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Elimination of MFA, major reason for factory closures
Nov '08
Thousands of Kenyans have lost their jobs over the past few years after the closure of textile industries in the country following the elimination of the Multi-Fibre Agreement (MFA) by the World Trade Organisation.

According to the Global Apparels' Managing Director Mr. C.S Narain, out of 50 apparels companies that were operating locally, 28 were forced to close down. Currently, he said, only about 12 companies are operating maximally out of the remaining 22 that did not shut down.

“It is unfortunate that employment within the industry has reduced from half a million employees to a mere 10,000 – 12,000 due to the decision to eliminate MFA's in January, 2005.” Narain Said.

Narain made the remarks on Wednesday, 30th October, when Kenya Association of Manufacturers (KAM) hosted members of the Apparels sector to a luncheon with the United States International Trade Commission (USITC) trade analysts at the Laico Regency hotel.

The meeting was held with the aim of giving the analysts an opportunity to learn more about the various challenges that inhibit Kenya from taking better advantage of AGOA.

Narain further urged the Government to support the apparels industry. “The Government must be concerned about the survival of the apparels industry; it must have dialogue with the exporters and get to know their problems and possible solutions” he said.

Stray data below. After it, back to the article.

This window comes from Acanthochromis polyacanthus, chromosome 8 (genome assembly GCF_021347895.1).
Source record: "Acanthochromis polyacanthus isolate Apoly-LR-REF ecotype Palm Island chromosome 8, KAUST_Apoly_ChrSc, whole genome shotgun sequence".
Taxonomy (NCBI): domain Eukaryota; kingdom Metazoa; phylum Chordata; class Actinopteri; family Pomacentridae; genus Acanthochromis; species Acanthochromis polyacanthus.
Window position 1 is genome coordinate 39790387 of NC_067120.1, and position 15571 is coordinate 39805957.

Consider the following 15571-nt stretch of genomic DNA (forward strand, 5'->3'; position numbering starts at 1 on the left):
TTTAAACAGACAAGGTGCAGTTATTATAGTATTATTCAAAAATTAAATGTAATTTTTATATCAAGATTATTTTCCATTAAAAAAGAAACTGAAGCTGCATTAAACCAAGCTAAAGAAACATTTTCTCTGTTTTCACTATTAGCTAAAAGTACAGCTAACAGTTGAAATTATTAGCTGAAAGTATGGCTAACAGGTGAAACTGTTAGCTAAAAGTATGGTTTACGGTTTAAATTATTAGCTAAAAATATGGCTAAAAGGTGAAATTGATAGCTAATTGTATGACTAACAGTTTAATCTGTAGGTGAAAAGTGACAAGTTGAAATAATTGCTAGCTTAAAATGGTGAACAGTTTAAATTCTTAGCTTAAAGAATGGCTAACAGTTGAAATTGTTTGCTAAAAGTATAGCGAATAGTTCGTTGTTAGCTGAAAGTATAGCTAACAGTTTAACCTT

He said, the government should put into place a mechanism whereby the companies dealing in exports will not be affected by the strengthening of foreign currency.

Speaking during the luncheon, Coffee Board of Kenya Managing Director Ms. Lois Njeru noted that America has emerged as a strong export market for Kenyan coffee within the last few years receiving exports amounting to approximately 16-20 percent in volume.

She noted that the fact that most coffee offered in the market is a blend is a major constraint to market access which hinders consumers from consuming original coffee.

African Cotton & Textile Industries Federation (ACTIF) Managing Director, Barry Fisher emphasized on the need to look for innovative ways to trading in Africa.

FEDEX-EACL's sales and marketing manager Mr. David Ngigi, cited restrictions in terms of amount of paper work when shipping and more than one day clearing goods from customs as some of the challenges experienced when exporting to the US markets. “There is need of clear terms and policies in terms of what is acceptable in certain markets in the US to facilitate trade.”

A US International Trade Commission Analyst Alan Treat stated that the US is willing to foster a good relationship with Kenya in terms of trade. “That is why we are enhancing our efforts to get to know the challenges being faced by manufacturers in Kenya in relation to their competitive position.”

George Aldridge of the United States Embassy noted that the US is working with the Kenyan government to ensure that Kenyan airports attain category one status which is international. He said the US Government has been working diligently to get the American Airline back to Kenya.

The luncheon was organized as a follow-up meeting to the recent visit to Kenya by United States Trade Director for Africa, Patrick Dean Coleman on 25th September 2008.

Kenya Association of Manufacturers

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